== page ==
Modeling Honor in Your Relationship with Your Teen
- by Drs. Gary and Greg Smalley
- 2011 4 Nov
We've looked at placing teens in a highly respected place and treating them as priceless treasures. Now let's turn our attention to a third way to communicate honor.
3. Demonstrate honor in your actions.
As we seek to communicate and teach honor to our teenagers, it's vital for us to understand that honor can't always be taught with words. Our kids must see it demonstrated in our actions. Thus, modeling is the best way to communicate honor.
Teenagers are incredibly perceptive about what we parents do. When it looks as if we value the house, job, car, or poodle more than them, our actions speak much louder than our words of love and honor.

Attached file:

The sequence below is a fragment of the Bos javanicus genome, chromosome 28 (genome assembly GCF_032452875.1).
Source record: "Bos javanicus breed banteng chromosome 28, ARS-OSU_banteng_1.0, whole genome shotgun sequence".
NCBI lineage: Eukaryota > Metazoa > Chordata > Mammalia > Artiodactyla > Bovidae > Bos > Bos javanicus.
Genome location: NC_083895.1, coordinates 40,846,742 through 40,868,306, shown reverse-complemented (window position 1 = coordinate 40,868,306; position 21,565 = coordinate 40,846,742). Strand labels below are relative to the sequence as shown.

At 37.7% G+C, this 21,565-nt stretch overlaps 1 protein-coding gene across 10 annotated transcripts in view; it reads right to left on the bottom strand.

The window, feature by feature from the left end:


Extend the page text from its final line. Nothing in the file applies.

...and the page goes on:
I (Gary) had to continually remember the importance of modeling when my children were teenagers. They watched me all the time to see if my actions matched my words. One day while I was trying to take a nap, I learned a valuable lesson in this regard. I didn't want to be disturbed, so I had instructed my two boys to "leave me alone!" Looking back, that probably wasn't the best choice of words. It had the same effect as throwing fresh meat on the floor and instructing two puppies to "stay!" The problem was that my boys had seen me play plenty of practical jokes on others. I was in real trouble!